The next morning I got up early. It was misty and rainy with a south wind. I hiked to my stand around 5 a.m. I wanted to get there early to let my scent have time to settle. But something was very wrong. As I approached were I had put my stand all I found was an empty tree. The new treestand I had put up the day before had been stolen. The area I had wanted to hunt had been trashed with food lying on the ground and paper wrappers. Then as daylight came, I noticed where the scoundrels had tried to set fire to the woods. My blood was at a boil.
I went home without a treestand and no hope of bagging a nice buck. But I was determined to have a wallhanger in my living room over my fireplace if it was the last thing I did. I went back to Nichole's Dry Goods Store and purchased another treestand and went to another hunting spot.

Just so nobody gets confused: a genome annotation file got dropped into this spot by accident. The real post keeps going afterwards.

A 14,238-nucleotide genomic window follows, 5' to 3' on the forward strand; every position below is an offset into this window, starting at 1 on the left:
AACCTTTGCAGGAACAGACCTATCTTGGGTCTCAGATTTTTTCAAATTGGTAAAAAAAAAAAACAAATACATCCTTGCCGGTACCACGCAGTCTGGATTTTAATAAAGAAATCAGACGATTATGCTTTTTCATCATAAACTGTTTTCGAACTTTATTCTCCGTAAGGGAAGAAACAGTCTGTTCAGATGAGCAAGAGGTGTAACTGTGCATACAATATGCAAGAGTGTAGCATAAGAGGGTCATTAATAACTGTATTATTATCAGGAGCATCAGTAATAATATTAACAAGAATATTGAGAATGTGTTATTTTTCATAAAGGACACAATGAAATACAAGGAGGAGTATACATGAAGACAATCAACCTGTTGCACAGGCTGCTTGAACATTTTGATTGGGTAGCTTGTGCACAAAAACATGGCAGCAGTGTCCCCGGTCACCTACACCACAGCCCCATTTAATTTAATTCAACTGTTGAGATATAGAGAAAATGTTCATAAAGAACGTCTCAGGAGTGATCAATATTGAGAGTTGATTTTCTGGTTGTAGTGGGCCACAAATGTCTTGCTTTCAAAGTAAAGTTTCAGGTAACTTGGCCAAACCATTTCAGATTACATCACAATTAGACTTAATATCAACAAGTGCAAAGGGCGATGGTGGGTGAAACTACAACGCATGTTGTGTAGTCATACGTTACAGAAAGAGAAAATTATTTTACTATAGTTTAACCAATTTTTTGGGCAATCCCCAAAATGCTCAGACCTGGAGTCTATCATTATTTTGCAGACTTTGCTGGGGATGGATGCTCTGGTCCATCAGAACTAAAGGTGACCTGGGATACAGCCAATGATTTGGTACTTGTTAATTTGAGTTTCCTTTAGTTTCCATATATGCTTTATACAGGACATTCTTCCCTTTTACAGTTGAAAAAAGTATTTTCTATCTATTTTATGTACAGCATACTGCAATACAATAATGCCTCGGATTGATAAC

This place led into the Louisiana Sabine River Swamp - a little place called Hack-Shaw. I knew it was a good spot because I had hunted it before, and I already had a place picked out to hang the stand. It was in some hardwood trees that run in a straight line between two marshes. I had seen several does in there during the first part of the season.
I did some quick scouting and found some great sign, and I felt rather lucky. I found a good tree with a lot of ground cover were I could put my stand, and it would be hard to spot at night or day. I took extra precaution and brought a chain and lock this time. If nothing else I would not make it easy for the next scoundrel. I put out some doe scent called Harmon Deer Scents that I found in my bag and then left the area as it was getting dark. I arrived home around 8 p.m., took a shower and soon went to bed. Then the phone rang. It was a friend who called to remind me that I had to be at his house to do some work the following day. There went that hunt. I couldn't think of anything else the next day. I just wanted to go on a relaxing deer hunt.